Intra-operative and early post-operative complications within this patient series were recorded. Patients were interviewed and subjected to pelvic examination at the ends of the first and second post-operative months. The clinical findings regarding urine and feces leakage and prolapse were also collected according to the ICS standards terminology. 14

Therapeutic failure was defined as persistent urinary stress incontinence, that affected her quality of life, reported by patient and clinically confirmed. Minimal residual leakage, not deteriorating the patient’s quality of life, was mentioned but not regarded as therapeutic failure.

RESULTS

Patient’s pre-operative, operative and post-operative details have been tabulated in Table 1 and Table 2,table respectively.

According to the POPQ system, 14 48 patients (48.0%) had an advanced cystocele (Aa/Ba>+1), 19 (19.0%) had an advanced rectocele (Ap/Bp>+1), 2 (2.0%) had uterine prolapse (C>+1) and 5 (5.0%) had vaginal vault prolapse (C>+1). All patients had the TVT-SECUR as primary anti-incontinence operation.

Fifty one patients (51.0%) underwent concomitant operative procedures in addition to the TVT-SECUR: 48 patients (48.0%) had anterior and 19 (19.0%) had posterior colporrhaphies, Eleven patients (11.0%) had anterior ProLift, 2 (2.0%) had posterior ProLift and 5 (5.0%) had total ProLiftTM operation (Gynecare) for the support of the vaginal walls and apex. No hysterectomies where performed with this patient’s series.

The 82 trainees where experienced pelvic floor staff surgeons, 28 (34.1%) of them where Urologists and 54 (65.9%) Gynecologists, each performed one or two operations. The mode of anesthesia was subject to patient’s request, resulting in general in 52 (52.0%) operations, regional in 11 operations and local in 37 (37%) operations. No anesthetic mode appeared to be superior in terms of facilitating the procedure or the recovery.

The TVT-SECUR patients were followed up for period of 2 to 5 months. Therapeutic failure, meaning sustained urinary stress incontinence, was diagnosed in 7 out of the first 35 patients (20.0%). Seven (20.0%) other patients reported residuals non-significant post operative leakage, not influencing quality of life and hence not regarded as therapeutic failures. Acknowledging these figures, the mesh tension was subsequently minimally increased with the last 65 patients and a further two failure patients (3%) were observed.

In total 9 patients (9%) failed. No clinical signs for operative bleeding, bladder or intestinal penetration, post-operative infection, bladder over activity or outlet obstruction were observed. Four patients (4.0) had vaginal wall penetration with the inserters, requiring withdrawal and re-insertion as well as vaginal wall repair. This was avoided later by making the preliminary sub-mucosal tunnel as wide as 12 mm to permit the device to slip in smoothly. With such, no further vaginal penetrations were noted. Three other patients (3.0%) presented with vaginal tape extrusion, this was easily resected in office and no morbid sequela was recorded. After incorporating suburethral dissection to the procedural steps and allowing the tape to sink away from the vaginal mucosa – no more mesh extrusion occurred.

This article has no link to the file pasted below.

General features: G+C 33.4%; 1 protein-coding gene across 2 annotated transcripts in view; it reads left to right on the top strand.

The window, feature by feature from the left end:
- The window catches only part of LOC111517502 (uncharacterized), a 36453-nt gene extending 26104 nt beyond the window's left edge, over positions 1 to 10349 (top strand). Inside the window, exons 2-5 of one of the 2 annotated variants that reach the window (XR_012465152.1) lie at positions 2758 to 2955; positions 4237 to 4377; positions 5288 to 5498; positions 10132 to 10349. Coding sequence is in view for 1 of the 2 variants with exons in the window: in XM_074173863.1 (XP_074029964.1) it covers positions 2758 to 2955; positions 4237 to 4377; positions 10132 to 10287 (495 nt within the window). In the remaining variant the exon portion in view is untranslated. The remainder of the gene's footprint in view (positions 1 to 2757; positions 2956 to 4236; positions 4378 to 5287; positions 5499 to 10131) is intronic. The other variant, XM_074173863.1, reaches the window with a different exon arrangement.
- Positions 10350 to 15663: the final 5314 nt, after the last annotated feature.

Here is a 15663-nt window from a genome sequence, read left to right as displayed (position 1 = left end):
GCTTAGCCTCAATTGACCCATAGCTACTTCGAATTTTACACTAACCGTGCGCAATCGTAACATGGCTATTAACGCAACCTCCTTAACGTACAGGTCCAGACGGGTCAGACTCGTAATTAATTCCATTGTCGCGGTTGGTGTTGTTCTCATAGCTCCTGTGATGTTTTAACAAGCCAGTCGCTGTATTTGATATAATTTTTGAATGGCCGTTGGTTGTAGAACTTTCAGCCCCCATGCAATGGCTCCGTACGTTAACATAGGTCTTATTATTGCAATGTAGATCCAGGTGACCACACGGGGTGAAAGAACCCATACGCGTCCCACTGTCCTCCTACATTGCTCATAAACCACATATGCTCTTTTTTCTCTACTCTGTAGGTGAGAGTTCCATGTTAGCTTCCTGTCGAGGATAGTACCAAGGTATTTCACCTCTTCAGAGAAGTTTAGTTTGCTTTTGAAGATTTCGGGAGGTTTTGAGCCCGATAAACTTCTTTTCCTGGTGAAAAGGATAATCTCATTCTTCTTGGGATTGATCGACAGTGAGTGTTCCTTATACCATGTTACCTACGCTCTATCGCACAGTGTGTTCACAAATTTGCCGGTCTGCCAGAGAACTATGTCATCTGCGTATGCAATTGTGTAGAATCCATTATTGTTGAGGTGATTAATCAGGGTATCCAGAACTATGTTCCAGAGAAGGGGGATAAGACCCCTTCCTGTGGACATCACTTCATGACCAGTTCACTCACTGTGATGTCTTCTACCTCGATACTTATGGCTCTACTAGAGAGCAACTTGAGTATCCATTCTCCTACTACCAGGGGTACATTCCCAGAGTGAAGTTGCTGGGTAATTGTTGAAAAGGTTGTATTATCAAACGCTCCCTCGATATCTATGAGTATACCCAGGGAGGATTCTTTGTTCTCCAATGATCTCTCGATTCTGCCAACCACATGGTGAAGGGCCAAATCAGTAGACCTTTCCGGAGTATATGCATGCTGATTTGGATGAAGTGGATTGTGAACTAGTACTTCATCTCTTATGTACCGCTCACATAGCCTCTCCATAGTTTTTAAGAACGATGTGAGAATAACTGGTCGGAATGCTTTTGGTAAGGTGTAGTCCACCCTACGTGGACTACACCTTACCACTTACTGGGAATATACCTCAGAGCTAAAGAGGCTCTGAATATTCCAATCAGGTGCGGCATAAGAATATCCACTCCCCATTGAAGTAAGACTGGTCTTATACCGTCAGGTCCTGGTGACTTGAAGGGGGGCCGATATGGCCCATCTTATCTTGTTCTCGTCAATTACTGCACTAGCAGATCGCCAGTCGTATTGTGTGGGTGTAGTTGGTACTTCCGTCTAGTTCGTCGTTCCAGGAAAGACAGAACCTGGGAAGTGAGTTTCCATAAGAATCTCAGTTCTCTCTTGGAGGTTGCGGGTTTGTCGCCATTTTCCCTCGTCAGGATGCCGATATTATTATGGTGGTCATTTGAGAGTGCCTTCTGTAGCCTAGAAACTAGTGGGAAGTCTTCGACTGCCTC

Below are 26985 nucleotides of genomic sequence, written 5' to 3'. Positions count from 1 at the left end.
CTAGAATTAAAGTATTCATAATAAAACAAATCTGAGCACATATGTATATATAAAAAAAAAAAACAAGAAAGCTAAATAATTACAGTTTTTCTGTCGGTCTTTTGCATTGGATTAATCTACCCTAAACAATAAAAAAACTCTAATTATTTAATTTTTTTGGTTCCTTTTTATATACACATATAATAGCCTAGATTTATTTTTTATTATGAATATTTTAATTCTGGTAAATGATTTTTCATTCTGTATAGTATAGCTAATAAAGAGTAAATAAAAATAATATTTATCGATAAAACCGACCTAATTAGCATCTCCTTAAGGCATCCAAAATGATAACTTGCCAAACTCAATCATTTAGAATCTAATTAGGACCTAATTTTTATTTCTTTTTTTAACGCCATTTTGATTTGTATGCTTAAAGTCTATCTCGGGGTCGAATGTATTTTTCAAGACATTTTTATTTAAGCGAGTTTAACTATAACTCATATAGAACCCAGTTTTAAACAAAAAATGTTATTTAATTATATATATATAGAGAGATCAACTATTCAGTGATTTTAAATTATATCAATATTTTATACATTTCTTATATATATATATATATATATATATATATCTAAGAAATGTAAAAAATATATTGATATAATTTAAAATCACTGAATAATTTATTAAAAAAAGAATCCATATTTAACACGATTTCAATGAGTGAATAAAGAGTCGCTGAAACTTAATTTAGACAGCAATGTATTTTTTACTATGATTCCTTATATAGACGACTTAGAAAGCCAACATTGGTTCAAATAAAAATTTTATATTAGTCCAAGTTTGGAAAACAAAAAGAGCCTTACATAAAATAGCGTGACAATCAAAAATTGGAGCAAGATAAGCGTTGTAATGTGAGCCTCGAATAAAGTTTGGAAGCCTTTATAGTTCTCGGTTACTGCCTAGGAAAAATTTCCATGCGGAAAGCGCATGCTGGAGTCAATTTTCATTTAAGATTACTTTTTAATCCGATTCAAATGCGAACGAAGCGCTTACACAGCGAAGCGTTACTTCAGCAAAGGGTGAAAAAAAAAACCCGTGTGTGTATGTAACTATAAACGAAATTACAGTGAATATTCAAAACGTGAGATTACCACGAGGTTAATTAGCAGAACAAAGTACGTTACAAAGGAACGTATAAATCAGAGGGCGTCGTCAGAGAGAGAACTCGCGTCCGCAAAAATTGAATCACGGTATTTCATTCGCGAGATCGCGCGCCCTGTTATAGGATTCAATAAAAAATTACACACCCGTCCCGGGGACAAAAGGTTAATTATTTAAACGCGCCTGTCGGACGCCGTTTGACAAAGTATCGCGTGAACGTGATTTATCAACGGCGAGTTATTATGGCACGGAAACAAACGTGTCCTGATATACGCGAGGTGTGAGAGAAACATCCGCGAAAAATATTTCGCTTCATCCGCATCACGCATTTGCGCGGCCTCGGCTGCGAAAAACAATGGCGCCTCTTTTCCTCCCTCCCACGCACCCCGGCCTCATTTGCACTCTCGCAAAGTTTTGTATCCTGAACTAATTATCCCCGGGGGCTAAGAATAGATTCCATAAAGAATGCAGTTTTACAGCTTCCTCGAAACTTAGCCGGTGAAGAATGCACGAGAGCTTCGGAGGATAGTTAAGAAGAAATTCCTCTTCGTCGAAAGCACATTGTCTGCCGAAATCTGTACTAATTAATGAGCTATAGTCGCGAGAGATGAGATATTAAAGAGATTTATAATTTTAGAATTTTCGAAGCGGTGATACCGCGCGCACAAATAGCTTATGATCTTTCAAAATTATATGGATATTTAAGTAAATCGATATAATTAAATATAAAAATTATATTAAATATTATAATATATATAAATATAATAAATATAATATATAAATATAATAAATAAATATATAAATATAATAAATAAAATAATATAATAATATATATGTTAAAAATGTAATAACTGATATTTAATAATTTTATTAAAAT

Five patients had un-intended tape removal at the time of inserter removal, necessitating the usage of a second TVT-SECUR. This was addressed by proper inserter separation from the tape prior to its withdrawal, and with such, no further unintended tape displacements were recorded. One patient had to be taken back to theater for evacuation of an early post operative para-vesical hematoma of 50 ml. Hematocrit level was not altered and neither blood transfusion nor bleeding control measures were required. All the above mentioned complications, other than the one case of hemorrhage and one case of vaginal tape extrusion, occurred with the first 42 patients.


DISCUSSION

The TVT procedure has become very popular ever since it was first described by Ulmsten in 1996. Common complications in previously performed surgeries for the treatment of stress urinary incontinence, such as intra-operative blood loss, pelvic and abdominal organ injury, post-operative de novo detrusor instability, dyspareunia and urethral erosion, are rare in the TVT era. 1-5

Prospective randomized multi-center studies, comparing TVT to the former gold standard Burch colposuspension, demonstrated similar therapeutic impact for both. However, TVT was associated with a higher intra-operative complication rate while colposuspension was associated with a higher post-operative complication rate and a longer recovery period. 16-17

The previously reported TVT-related complications included bladder penetration, intra-operative bleeding, post-operative infection and vessel and bowel injuries. 1-3, 5-8
Since surgical procedures are more likely to cure stress urinary incontinence rather than non-surgical procedures, 18 de Leval adapted the TVT-Obturator procedure to avoid the aforementioned complications. His novel type of surgery enables mid urethral support for the treatment of female urinary stress incontinence, while not encroaching on the bladder, the femoral blood vessels, or the bowel.

This is achieved by exploiting the obturator fossa as a route for the Prolene tape, replacing the retropubic space. The reported data regarding efficacy of the TVT-Obturator in terms of cure as well as intra-operative and early post-operative complication rates is encouraging. 11-12